Paper Spotlight: Combination of HDACi, PARPi and Chemotherapeutic Agents Treat Hematologic Cancer

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October 18, 2022

Oncotarget published this trending research paper in Volume 13, entitled, "HDAC inhibitors suppress protein poly(ADP-ribosyl)ation and DNA repair protein levels and phosphorylation status in hematologic cancer cells: implications for their use in combination with PARP inhibitors and chemotherapeutic drugs" by researchers from the Department of Stem Cell Transplantation and Cellular Therapy, University of Texas MD Anderson Cancer Center, Houston, TX; Department of Experimental Oncology, Cross Cancer Institute, University of Alberta, Edmonton, AB T6G 1Z2, Canada. DOI - https://doi.org/10.18632/oncotarget.28278 Correspondence to - Benigno C. Valdez - bvaldez@mdanderson.org Abstract The therapeutic efficacy of histone deacetylase inhibitors (HDACi) for hematologic malignancies and solid tumors is attributed to their ability to remodel chromatin, normalize dysregulated gene expression, and inhibit repair of damaged DNA. Studies on the interactions of HDACi with PARP inhibitors in hematologic cancers are limited, especially when combined with chemotherapeutic agents. Exposure of hematologic cancer cell lines and patient-derived cell samples to various HDACi resulted in a significant caspase-independent inhibition of protein PARylation, mainly catalyzed by PARP1. HDACi affected the expression of PARP1 at the transcription and/or post-translation levels in a cell line-dependent manner. HDACi-mediated inhibition of PARylation correlated with decreased levels and phosphorylation of major proteins involved in DNA repair. Combination of HDAC and PARP1 inhibitors provided synergistic cytotoxicity, which was further enhanced when combined with a chemotherapeutic regimen containing gemcitabine, busulfan and melphalan as observed in lymphoma cell lines. Our results indicate that the anti-tumor efficacy of HDACi is partly due to down-regulation of PARylation, which negatively affects the status of DNA repair proteins. This repair inhibition, combined with the high levels of oxidative and DNA replication stress characteristic of cancer cells, could have conferred these hematologic cancer cells not only with a high sensitivity to HDACi but also with a heightened dependence on PARP and therefore with extreme sensitivity to combined HDACi/PARPi treatment and, by extension, to their combination with conventional DNA-damaging chemotherapeutic agents. The observed synergism of these drugs could have a major significance in improving treatment of these cancers. Sign up for free Altmetric alerts about this article - https://oncotarget.altmetric.com/details/email_updates?id=10.18632%2Foncotarget.28278 Keywords - poly(ADP-ribosyl)ation, HDAC inhibitors, PARP inhibitors, chemotherapy, hematologic malignancy About Oncotarget Oncotarget is a primarily oncology-focused, peer-reviewed, open access journal. Papers are published continuously within yearly volumes in their final and complete form, and then quickly released to Pubmed. On September 15, 2022, Oncotarget was accepted again for indexing by MEDLINE. Oncotarget is now indexed by Medline/PubMed and PMC/PubMed. To learn more about Oncotarget, please visit https://www.oncotarget.com and connect with us: SoundCloud - https://soundcloud.com/oncotarget Facebook - https://www.facebook.com/Oncotarget/ Twitter - https://twitter.com/oncotarget Instagram - https://www.instagram.com/oncotargetjrnl/ YouTube - https://www.youtube.com/OncotargetYouTube LinkedIn - https://www.linkedin.com/company/oncotarget Pinterest - https://www.pinterest.com/oncotarget/ Reddit - https://www.reddit.com/user/Oncotarget/ Media Contact MEDIA@IMPACTJOURNALS.COM 18009220957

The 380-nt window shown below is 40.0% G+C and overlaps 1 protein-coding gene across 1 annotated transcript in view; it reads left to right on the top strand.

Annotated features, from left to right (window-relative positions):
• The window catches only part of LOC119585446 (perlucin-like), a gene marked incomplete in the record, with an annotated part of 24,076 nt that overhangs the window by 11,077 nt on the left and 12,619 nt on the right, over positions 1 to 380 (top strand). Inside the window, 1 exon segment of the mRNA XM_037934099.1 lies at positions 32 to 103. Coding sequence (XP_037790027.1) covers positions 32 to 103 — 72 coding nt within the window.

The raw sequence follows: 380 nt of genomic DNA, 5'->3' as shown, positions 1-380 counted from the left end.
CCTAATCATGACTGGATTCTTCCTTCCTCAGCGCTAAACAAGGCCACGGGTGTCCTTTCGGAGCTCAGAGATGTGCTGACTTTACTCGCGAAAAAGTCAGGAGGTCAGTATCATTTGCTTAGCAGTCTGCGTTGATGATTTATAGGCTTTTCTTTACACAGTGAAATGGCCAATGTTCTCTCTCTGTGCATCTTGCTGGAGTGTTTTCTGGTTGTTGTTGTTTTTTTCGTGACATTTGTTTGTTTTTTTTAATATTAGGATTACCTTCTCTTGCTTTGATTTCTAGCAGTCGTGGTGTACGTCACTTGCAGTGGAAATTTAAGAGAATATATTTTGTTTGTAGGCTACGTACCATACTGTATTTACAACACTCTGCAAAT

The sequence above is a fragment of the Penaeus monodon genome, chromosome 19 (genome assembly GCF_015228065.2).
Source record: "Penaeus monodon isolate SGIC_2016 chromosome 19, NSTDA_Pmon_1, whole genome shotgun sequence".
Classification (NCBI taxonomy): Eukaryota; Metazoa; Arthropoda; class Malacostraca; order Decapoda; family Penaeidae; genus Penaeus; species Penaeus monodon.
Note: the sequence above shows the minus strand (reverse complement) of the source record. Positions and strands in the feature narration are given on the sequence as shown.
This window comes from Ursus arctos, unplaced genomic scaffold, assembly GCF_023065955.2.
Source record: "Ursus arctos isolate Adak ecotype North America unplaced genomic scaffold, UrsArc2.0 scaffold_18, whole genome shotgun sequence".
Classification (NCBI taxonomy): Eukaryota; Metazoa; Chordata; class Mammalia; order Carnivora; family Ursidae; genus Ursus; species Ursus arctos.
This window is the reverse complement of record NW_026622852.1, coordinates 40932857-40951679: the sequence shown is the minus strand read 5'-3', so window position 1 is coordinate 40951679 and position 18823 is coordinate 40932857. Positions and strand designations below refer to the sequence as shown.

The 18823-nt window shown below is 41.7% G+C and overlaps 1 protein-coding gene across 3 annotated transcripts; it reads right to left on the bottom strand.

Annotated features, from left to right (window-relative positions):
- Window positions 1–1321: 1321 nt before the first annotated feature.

BiopharmaCancer ResearchDrug DiscoveryStem Cells

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